SEC Football: What Week 6 Will Teach Us About the SEC
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Now, the real fun begins.
With September in the books, we can put out-of-conference tune-ups behind us and get down to business. It all starts on Week 6, with some fantastic SEC matchups that will tell us a lot about several teams in the nation's best football conference.
With Arkansas visiting Auburn, LSU traveling to Florida and South Carolina hosting Georgia, we'll know which teams are contenders, pretenders and spiraling out of control when clock strikes midnight on Saturday night.
Here's what's at stake this weekend in Week 6:
Status as the Front-Runner in the SEC East
When toe meets leather on Saturday night in Columbia, S.C. between the Georgia Bulldogs and the South Carolina Gamecocks, the status of being the front-runner in the SEC East will be at stake no matter what happens at the Swamp between LSU and Florida earlier in the day.
The Bulldogs and Gamecocks have represented the division in the last two SEC Championship Games, and both find themselves in the top six in both polls.
One team will take a one-game lead over the loser and hold a tiebreaker, which will be very valuable as the season progresses.
Can Georgia's offense stay hot against a very good South Carolina defense? Will Jarvis Jones neutralize the dual-threat capabilities of Gamecock quarterback Connor Shaw? Can South Carolina running back Marcus Lattimore take over another game in this intra-division rivalry?
We will know the answers to all of those after this weekend.
Is LSU a Paper Tiger?
The defending SEC champion LSU Tigers have looked sluggish in each of the last two weeks, a win on the road at Auburn and at home vs. Towson.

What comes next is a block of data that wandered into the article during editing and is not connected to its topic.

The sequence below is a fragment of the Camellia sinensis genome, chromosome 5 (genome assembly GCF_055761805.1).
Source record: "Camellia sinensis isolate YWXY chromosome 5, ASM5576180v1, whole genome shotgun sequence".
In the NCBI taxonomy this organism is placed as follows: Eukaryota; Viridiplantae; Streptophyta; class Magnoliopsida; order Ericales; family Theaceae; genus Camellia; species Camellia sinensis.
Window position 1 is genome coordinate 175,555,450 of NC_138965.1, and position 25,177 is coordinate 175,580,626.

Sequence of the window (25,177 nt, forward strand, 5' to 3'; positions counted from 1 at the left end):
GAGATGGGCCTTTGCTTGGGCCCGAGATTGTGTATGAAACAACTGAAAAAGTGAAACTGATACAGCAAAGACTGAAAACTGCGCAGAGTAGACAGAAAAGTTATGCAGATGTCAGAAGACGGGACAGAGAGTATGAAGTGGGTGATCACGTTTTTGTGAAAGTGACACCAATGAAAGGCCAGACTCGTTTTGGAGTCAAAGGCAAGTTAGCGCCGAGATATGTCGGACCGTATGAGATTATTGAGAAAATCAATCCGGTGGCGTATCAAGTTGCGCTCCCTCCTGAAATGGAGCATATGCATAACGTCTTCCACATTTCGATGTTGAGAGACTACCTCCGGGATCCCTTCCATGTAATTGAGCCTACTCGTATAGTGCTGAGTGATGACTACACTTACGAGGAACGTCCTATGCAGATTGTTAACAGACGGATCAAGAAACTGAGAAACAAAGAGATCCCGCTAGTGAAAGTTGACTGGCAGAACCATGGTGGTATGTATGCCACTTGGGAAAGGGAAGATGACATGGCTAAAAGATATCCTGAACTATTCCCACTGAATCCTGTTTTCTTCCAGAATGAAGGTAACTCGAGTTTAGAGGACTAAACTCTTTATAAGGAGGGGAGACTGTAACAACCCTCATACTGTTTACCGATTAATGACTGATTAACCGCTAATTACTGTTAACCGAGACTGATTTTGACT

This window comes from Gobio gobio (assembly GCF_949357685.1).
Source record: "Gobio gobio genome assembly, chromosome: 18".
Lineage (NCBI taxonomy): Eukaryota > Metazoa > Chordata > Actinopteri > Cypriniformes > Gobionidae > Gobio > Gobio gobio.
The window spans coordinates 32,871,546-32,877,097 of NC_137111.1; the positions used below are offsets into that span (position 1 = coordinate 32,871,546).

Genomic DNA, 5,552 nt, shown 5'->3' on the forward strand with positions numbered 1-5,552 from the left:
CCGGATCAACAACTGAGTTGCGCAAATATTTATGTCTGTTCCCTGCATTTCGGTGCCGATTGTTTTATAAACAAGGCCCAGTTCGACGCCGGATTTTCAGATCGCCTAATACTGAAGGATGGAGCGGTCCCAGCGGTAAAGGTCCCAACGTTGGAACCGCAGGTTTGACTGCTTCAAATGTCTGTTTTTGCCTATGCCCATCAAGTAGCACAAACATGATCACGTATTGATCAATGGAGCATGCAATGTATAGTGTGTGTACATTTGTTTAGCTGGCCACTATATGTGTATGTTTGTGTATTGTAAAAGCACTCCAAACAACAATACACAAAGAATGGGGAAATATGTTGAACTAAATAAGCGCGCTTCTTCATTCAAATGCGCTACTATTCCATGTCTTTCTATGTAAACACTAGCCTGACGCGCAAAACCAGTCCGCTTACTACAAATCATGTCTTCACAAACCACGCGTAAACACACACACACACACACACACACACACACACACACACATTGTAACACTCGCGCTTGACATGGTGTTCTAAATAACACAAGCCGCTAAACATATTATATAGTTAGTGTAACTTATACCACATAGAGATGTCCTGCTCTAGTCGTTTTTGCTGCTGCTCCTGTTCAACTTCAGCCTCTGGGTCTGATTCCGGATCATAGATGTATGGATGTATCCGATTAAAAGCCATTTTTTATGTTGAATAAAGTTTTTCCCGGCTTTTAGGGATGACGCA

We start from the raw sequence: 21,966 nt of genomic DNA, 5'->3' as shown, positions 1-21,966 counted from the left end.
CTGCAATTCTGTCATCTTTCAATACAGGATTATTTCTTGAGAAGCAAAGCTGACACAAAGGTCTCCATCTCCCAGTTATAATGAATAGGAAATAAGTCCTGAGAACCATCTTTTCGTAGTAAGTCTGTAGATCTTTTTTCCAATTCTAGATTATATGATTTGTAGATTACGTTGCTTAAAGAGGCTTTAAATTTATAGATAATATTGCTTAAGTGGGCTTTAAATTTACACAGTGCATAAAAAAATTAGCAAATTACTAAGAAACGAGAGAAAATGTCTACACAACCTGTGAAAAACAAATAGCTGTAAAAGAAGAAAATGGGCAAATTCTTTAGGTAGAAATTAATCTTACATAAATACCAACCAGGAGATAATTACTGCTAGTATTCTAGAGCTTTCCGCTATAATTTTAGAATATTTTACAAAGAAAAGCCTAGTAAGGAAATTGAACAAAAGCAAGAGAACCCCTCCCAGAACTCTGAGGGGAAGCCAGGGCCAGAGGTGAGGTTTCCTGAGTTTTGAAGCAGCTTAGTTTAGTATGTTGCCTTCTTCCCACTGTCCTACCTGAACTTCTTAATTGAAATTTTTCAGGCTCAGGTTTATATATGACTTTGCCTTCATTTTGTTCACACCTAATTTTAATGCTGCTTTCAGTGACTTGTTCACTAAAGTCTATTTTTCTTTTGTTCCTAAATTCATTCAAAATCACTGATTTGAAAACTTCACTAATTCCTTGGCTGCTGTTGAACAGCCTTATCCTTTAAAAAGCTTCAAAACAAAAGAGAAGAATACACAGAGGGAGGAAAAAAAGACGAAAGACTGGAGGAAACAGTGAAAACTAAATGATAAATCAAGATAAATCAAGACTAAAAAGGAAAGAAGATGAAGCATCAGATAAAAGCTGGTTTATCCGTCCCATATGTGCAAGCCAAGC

It's no coincidence that the Bayou Bengals have dropped a spot in the Associated Press (AP) poll after each of those wins.
Now comes the real test.
The Tigers hit the road this weekend to play the Florida Gators, who have emerged as a legit threat in the SEC East.
Florida's defense is stout, and if the Gators are smart, they'll focus on the run and force LSU quarterback Zach Mettenberger—who has been average at best this season—to beat them.
Mettenberger's ability or inability to do so may determine whether LSU is still in the national title discussion this time next week.
Is Florida Back?
The LSU/Florida is big for both sides this weekend, as the Gators have rocketed to a 4-0 start have had two weeks to game-plan for Saturday's showdown with the Tigers.
Is Florida a legitimate national title contender?
Mike Gillislee looks like the answer at running back, and quarterback Jeff Driskel has shown the ability to be a legitimate dual-threat quarterback in the SEC during the first month of the season. Driskel has completed 69.6 percent of his passes for 698 yards, four touchdowns and one pick, while rushing for 148 yards and a score.
The Gators chime in at the No. 10 spot in the AP poll. A win on Saturday would vault them up into legitimate national championship contention—a spot they haven't been in since December 2009.
Will Arkansas or Auburn Stop Its Skid?
You can call it the "Desperation Bowl" if you want, but the bottom line is that when Arkansas and Auburn face off at Noon ET on the Plains, it will be the biggest game of the season for each team for all of the wrong reasons.
The two teams are a combined 2-7 on the season and the only unit for either side that has shown a little fight is Auburn's defense, which harassed LSU quarterback Zach Mettenberger relentlessly two weeks ago.
Arkansas' defense is the worst in the SEC in virtually every category, which means that the light should go on for Tiger quarterback Kiehl Frazier. If it doesn't, Auburn's season may continue down the path it's currently on.
But a win for the Tigers could get things going in the right direction. With games against Ole Miss and Vanderbilt next on the schedule, don't dismiss the possibility of Auburn going on a little run and getting back into the picture for a decent bowl game.
Arkansas just needs something good to happen to it, because whatever could go wrong has gone wrong for the last month.
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